Was Nusrat Fateh Ali khan an Overrated singer?
Nusrat Fateh Ali Khan (born Pervez Fateh Ali Khan; 13 October 1948 – 16 August 1997), a Pakistani musician, vocalist, and music director rose to prominence as a result of his massive contribution to Qawwali, a form of Sufi devotional music.
Qawwali originated from the Indian subcontinent and has spread its popularity in the Punjab and Sindh regions of Pakistan; in Hyderabad, Delhi, and other parts of North India, including Dhaka. Qawwali form of music is quite different from the westernized form. Qawwalis are rather sung with a loud voice that too with a force, which in turn favors the singers to extend their chest voice to higher frequencies, in comparison to the western songs.
The maestro, Nusrat Fateh Ali Khan was no exception to this. His music videos and live performances are proof of his ability as a Qawwali performer, who made use of his loud and forceful voice to reach high notes, bringing out the rhythmic flow in his songs. He possessed a remarkable range of vocal abilities, in a sense, that he could perform at high levels of intensity for several hours at a stretch. He was the one to have taken Qawwali to the International stage, and popularise it to a wider audience. The wider reach of his songs and his terrific contribution to music, especially in his forte of Qawwali, no doubt fetched him recognition in the form of many awards, accolades, and titles.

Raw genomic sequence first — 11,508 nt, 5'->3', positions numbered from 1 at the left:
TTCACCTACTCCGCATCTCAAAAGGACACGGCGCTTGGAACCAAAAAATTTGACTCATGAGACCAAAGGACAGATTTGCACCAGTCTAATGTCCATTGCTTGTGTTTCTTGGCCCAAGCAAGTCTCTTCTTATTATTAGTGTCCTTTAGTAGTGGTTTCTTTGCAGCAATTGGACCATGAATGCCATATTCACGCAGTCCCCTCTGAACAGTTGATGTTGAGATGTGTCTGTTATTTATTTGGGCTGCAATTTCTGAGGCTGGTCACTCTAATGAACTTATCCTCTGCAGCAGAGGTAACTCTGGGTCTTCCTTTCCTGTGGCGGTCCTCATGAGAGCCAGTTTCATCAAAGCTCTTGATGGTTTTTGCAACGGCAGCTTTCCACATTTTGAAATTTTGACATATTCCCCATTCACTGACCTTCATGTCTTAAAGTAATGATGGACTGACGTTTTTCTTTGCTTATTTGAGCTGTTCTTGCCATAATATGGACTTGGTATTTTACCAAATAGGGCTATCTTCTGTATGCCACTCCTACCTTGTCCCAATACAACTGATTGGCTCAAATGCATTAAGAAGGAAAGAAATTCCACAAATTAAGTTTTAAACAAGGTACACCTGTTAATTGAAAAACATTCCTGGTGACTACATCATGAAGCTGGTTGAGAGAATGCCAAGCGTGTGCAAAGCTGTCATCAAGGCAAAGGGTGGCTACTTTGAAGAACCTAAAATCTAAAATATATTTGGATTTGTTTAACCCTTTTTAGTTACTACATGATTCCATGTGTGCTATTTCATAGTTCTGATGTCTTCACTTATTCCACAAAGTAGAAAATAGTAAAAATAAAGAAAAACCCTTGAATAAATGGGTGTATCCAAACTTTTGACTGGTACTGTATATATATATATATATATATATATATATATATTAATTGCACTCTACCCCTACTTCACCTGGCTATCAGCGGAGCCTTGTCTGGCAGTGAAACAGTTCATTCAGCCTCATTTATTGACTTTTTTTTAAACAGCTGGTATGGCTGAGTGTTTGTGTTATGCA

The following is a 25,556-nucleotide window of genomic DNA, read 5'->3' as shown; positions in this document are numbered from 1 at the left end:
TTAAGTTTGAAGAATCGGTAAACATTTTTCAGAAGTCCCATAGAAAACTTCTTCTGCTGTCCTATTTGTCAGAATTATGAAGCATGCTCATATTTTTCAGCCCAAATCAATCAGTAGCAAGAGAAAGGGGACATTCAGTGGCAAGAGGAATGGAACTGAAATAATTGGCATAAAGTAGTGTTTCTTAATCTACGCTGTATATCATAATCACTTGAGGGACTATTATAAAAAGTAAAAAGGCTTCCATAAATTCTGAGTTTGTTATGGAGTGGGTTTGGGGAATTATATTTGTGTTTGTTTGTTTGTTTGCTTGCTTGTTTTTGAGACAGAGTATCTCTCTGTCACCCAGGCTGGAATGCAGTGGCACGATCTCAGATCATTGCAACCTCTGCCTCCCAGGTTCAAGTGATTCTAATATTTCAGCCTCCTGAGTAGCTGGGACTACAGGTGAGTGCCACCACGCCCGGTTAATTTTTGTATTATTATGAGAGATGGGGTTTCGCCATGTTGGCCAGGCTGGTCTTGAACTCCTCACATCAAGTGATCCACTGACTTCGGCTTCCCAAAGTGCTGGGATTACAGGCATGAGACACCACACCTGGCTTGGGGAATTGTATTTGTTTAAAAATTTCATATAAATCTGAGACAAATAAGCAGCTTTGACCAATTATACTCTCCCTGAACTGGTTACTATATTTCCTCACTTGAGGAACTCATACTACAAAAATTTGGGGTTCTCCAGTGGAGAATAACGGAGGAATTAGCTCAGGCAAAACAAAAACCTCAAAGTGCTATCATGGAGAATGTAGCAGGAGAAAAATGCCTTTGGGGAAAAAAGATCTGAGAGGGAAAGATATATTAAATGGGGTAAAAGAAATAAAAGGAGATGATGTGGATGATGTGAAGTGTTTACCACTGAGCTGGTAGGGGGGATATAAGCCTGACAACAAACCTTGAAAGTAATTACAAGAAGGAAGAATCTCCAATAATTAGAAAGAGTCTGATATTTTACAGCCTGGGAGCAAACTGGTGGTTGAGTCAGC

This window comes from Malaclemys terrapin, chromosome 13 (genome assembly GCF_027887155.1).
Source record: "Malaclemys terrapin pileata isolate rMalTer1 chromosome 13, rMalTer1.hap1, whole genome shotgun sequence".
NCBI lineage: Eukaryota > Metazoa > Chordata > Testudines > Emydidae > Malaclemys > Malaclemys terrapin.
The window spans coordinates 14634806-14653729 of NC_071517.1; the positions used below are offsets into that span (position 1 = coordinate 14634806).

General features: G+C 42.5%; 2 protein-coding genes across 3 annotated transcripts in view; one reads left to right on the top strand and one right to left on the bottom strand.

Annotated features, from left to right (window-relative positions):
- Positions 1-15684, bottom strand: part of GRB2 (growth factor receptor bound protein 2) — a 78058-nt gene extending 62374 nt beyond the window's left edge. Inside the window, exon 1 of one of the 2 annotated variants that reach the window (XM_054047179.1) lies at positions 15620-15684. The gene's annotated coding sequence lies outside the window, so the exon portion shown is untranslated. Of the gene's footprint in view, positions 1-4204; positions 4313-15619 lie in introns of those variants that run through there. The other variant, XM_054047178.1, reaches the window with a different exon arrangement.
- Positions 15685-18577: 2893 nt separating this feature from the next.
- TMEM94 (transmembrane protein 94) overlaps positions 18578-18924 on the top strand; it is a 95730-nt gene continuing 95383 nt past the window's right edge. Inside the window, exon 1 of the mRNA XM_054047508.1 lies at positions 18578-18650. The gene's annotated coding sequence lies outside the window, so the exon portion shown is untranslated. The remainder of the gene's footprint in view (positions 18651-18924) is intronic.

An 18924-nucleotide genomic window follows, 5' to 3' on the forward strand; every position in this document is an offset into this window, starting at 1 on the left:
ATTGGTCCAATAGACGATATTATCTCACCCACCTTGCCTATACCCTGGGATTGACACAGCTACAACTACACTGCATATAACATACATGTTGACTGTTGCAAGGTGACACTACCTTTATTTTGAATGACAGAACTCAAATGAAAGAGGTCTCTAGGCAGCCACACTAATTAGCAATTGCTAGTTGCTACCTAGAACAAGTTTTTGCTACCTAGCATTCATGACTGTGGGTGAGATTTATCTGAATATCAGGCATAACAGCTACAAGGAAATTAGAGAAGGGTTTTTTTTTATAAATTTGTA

He was named as "Shahenshah-e-Qawwali" (the King of Kings of Qawwali). He was described as the 4th greatest singer of all times by LA Weekly in 2016. He belonged to the Qawwal Bacchon Gharana (Delhi Gharana) keeping intact with the extended 600-year old Qawwali tradition of his family. He was given the title of Ustad.
Although he left for his heavenly abode in the year 1997, his songs are still sung to this date, and his name and fame remain intact. Death could not fade his presence, which is strongly represented in his songs. Also, he was posthumously acknowledged in the Guinness World Record, as the beholder of “Most Qawwali Recordings”, for having recorded over 123 Qawwali albums before his death. In 2005, he received the “Legends” award at the UK Asian Music Awards.
The recognition he received from his huge contribution, no doubt, has been appreciated by many, but there might be a possibility for many people to consider it rather as an act of overrating him, as a musician and a singer. From the discussions put forward, it is to be noted how widening a reach his Qawwali songs had all around the world. This needs to a mention that apart from his popularity as a musician, his songs also had a huge impact on contemporary South Asian popular music, including Pakistani pop, Indian pop, and Bollywood music. An inspiring personality with a piece of influential music could hardly be called an overrated artist. Basically, his contribution to Qawwali music as an artist cannot be denied, and hence he deserves and has undoubtedly achieved his share of recognition for his efforts into expanding the ranges of Qawwali music around the nook and corner of the world. Audiences, who have loved, enjoyed and thrilled over his musical videos, and live performances, act as a testimony to his mark as a singer.